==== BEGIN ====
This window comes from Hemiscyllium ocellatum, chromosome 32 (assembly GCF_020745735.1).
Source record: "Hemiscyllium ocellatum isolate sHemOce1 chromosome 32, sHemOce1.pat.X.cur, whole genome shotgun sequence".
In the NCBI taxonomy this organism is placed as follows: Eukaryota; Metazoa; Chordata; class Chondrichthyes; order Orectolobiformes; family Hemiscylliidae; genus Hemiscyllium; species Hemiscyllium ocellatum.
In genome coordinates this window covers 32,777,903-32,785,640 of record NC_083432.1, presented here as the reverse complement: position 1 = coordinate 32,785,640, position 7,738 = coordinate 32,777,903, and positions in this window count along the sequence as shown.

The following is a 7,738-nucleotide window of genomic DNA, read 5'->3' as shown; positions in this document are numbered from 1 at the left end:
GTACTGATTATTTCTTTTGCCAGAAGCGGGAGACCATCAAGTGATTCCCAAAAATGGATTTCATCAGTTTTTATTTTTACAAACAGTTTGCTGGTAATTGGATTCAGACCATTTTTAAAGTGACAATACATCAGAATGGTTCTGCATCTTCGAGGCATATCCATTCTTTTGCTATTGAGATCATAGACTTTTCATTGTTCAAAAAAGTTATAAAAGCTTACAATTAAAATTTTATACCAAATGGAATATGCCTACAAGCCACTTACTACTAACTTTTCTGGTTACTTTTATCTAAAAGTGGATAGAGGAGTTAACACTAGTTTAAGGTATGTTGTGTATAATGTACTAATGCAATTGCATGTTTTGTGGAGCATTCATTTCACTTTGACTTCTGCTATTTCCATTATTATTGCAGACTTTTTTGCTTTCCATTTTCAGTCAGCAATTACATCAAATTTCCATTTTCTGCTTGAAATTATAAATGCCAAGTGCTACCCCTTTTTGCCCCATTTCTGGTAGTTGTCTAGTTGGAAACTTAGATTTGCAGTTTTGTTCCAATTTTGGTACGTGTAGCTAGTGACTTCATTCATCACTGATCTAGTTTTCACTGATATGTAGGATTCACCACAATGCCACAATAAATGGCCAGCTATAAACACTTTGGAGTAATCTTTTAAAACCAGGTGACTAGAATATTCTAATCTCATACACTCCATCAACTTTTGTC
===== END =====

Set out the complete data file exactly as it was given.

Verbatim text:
This window comes from Hemiscyllium ocellatum, chromosome 32 (assembly GCF_020745735.1).
Source record: "Hemiscyllium ocellatum isolate sHemOce1 chromosome 32, sHemOce1.pat.X.cur, whole genome shotgun sequence".
In the NCBI taxonomy this organism is placed as follows: Eukaryota; Metazoa; Chordata; class Chondrichthyes; order Orectolobiformes; family Hemiscylliidae; genus Hemiscyllium; species Hemiscyllium ocellatum.
In genome coordinates this window covers 32,777,903-32,785,640 of record NC_083432.1, presented here as the reverse complement: position 1 = coordinate 32,785,640, position 7,738 = coordinate 32,777,903, and positions in this window count along the sequence as shown.

The following is a 7,738-nucleotide window of genomic DNA, read 5'->3' as shown; positions in this document are numbered from 1 at the left end:
GTACTGATTATTTCTTTTGCCAGAAGCGGGAGACCATCAAGTGATTCCCAAAAATGGATTTCATCAGTTTTTATTTTTACAAACAGTTTGCTGGTAATTGGATTCAGACCATTTTTAAAGTGACAATACATCAGAATGGTTCTGCATCTTCGAGGCATATCCATTCTTTTGCTATTGAGATCATAGACTTTTCATTGTTCAAAAAAGTTATAAAAGCTTACAATTAAAATTTTATACCAAATGGAATATGCCTACAAGCCACTTACTACTAACTTTTCTGGTTACTTTTATCTAAAAGTGGATAGAGGAGTTAACACTAGTTTAAGGTATGTTGTGTATAATGTACTAATGCAATTGCATGTTTTGTGGAGCATTCATTTCACTTTGACTTCTGCTATTTCCATTATTATTGCAGACTTTTTTGCTTTCCATTTTCAGTCAGCAATTACATCAAATTTCCATTTTCTGCTTGAAATTATAAATGCCAAGTGCTACCCCTTTTTGCCCCATTTCTGGTAGTTGTCTAGTTGGAAACTTAGATTTGCAGTTTTGTTCCAATTTTGGTACGTGTAGCTAGTGACTTCATTCATCACTGATCTAGTTTTCACTGATATGTAGGATTCACCACAATGCCACAATAAATGGCCAGCTATAAACACTTTGGAGTAATCTTTTAAAACCAGGTGACTAGAATATTCTAATCTCATACACTCCATCAACTTTTGTC